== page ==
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Comparing new entrants' strategy and performance in the UK telecommunications service industry: 1991-1997

Abdillah, Agus F. (1998) Comparing new entrants' strategy and performance in the UK telecommunications service industry: 1991-1997. Working Paper. University of Birmingham, Birmingham.

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The relationship between entry strategy and performance has been widely studied. Most of these studies were conducted or modelled in the context of free-competition industries. Little research has been conducted to study new entrant strategies in industries which were formerly natural monopolies industries. For this reason, this study is intended to compare and examine the relationship between new entrants strategy and performance in the newly liberalised industries, particularly in the UK telecommunications service during the period 1991-1997. The study found that entry into newly liberalised industry has not automatically resulted in the success of new entrants. In particular, the study has shown that all new entrants' losses were severe in the first three years of entry. AJI new entrants had a negative ROI, ROS, RONA, and Cash Flow. The new entrants also had a very small market share. Nevertheless, a half of the sample performed relatively better than another half of sample. Among the better performers, three were an entry by diversifying companies (Cable-TV Companies) and one was an entry by a newly created company. A diversifying company has benefited from its ability to capitalise existing customer base, skills and resources, and achieve economies of scale in network investment, operation and maintenance, and advertising and marketing. A newly createdinnovative entrant has benefited from its proprietary of technological (i.e. fixed radio access) advantage to avoid a high level of sunk cost, less investment per new subscriber, and faster network deployment. A better performer has also achieved a greater strategic flexibility as result of lower invested slack resources (i.e. capital expenditure, working capital, and marketing and administration costs) and higher generated slack resources (i.e. cash flow and ratio of current asset/current liabilities). The results of the study support the thought that type of entrants, magnitude of investments - generated slack and invested slack resources-, and competitive positioning are likely to have a significant relationship with the performance of new entrants, while timing of entry is only considered to be a contingent determinant of entry success. The results also suggest that pioneering advantage and competitive reaction to entry of the incumbents still became potential barriers to entry.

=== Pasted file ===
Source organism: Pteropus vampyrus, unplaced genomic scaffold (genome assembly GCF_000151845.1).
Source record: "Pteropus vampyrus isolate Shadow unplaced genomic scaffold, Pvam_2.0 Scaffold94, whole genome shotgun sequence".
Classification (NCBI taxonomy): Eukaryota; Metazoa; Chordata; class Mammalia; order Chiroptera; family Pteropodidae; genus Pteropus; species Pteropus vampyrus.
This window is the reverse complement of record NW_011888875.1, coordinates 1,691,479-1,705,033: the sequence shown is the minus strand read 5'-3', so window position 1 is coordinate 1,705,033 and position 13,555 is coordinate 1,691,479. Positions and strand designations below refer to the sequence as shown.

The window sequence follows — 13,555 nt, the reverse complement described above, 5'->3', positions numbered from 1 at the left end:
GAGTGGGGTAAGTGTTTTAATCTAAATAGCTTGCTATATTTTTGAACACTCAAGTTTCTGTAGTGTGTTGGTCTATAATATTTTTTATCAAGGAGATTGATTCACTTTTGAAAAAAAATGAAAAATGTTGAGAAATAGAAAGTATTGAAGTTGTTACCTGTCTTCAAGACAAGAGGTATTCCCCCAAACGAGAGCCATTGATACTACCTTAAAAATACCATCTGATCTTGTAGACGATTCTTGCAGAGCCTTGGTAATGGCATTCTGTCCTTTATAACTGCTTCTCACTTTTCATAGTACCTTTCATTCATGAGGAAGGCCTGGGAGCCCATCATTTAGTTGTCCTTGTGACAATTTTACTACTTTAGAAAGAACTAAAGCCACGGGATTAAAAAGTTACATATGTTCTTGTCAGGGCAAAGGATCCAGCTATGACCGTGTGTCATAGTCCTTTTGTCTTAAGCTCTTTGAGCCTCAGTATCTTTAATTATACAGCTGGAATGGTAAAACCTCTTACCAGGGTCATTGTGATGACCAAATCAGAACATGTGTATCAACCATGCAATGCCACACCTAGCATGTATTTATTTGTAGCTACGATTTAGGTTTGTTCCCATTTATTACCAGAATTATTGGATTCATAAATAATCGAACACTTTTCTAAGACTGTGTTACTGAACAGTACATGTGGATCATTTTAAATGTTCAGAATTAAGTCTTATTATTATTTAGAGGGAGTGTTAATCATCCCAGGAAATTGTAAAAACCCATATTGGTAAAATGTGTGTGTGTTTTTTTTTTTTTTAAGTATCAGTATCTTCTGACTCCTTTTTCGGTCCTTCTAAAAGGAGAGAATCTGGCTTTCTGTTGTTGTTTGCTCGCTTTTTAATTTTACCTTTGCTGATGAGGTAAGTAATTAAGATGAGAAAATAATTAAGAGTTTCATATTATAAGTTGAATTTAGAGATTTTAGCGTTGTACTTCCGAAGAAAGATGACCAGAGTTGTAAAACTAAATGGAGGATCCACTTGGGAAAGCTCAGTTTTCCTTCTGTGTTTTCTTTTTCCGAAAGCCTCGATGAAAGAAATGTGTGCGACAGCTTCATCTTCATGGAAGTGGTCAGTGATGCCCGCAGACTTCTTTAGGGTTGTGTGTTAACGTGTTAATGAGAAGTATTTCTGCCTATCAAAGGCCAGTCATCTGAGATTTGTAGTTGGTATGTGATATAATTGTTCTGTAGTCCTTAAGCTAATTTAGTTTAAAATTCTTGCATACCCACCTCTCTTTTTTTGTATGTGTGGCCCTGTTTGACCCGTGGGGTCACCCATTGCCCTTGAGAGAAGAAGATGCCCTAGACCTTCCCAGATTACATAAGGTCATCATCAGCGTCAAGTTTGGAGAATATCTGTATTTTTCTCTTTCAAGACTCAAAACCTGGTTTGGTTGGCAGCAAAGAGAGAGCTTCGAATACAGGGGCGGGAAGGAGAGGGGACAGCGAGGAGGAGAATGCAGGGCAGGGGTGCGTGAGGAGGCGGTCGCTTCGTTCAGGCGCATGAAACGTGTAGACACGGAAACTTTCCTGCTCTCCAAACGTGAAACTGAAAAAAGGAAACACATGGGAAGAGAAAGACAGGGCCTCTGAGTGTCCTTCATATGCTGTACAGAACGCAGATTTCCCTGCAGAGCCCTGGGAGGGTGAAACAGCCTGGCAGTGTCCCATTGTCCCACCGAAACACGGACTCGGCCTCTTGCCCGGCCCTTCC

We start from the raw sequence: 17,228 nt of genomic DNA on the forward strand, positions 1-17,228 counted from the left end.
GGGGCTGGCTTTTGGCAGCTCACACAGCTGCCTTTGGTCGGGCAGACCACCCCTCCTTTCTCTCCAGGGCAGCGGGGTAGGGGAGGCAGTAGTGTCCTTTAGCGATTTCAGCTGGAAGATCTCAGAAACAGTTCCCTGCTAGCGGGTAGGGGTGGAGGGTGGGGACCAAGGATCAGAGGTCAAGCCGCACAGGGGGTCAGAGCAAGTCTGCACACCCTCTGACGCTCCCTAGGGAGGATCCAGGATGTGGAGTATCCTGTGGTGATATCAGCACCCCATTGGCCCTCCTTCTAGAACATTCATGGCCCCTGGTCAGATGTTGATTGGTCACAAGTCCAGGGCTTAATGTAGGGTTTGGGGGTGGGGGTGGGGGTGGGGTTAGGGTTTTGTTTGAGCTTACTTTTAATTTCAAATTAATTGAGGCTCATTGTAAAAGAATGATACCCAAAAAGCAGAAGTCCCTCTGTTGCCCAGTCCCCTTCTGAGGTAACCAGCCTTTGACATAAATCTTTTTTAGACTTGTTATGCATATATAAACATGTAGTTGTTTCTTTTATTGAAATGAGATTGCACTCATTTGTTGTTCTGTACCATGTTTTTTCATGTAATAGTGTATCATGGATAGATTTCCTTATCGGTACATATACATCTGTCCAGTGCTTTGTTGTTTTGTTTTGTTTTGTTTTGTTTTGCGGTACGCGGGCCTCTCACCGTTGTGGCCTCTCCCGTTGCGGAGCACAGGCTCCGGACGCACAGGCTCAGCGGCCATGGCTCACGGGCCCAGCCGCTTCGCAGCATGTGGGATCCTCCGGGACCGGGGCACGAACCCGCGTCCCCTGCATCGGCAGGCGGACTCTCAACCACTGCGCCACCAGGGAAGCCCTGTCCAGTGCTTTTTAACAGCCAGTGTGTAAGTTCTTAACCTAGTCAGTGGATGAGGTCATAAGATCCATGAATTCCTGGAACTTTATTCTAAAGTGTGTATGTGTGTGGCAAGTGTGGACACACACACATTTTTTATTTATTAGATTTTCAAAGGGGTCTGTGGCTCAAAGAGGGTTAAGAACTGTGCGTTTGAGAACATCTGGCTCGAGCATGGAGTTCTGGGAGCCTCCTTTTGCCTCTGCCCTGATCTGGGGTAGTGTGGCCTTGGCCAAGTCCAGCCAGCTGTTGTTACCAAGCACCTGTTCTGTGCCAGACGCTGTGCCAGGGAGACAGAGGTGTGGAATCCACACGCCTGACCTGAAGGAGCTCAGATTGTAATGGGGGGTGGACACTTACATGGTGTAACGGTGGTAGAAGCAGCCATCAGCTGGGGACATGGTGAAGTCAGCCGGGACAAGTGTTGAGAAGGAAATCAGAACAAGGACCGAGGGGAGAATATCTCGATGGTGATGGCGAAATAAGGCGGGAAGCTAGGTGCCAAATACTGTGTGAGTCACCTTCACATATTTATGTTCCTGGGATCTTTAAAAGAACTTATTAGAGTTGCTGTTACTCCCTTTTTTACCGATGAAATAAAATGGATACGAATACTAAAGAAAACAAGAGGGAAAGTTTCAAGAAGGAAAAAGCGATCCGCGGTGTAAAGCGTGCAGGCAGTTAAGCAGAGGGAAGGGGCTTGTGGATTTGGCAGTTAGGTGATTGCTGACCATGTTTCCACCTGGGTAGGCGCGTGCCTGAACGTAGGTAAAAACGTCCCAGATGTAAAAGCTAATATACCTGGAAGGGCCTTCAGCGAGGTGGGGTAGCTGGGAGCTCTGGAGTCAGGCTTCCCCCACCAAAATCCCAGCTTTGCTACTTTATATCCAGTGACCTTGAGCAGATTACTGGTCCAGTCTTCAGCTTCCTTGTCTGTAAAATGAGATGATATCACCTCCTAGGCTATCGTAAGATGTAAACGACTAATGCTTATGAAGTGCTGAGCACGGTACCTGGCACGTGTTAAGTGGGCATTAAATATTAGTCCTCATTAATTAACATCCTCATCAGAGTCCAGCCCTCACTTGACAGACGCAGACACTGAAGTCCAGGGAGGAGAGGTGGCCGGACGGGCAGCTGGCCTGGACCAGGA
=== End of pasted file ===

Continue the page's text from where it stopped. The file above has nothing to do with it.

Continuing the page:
Type of Work:Monograph (Working Paper)
School/Faculty:Colleges (2008 onwards) > College of Social Sciences
Number of Pages:19
Department:Birmingham Business School
Date:August 1998
Series/Collection Name:Turkey-EU Business Research Group (TEUBRG)
Subjects:H Social Sciences > HB Economic Theory
H Social Sciences > HD Industries. Land use. Labor
Copyright Status:All rights reserved.
Copyright Holders:University of Birmingham
ID Code:3262

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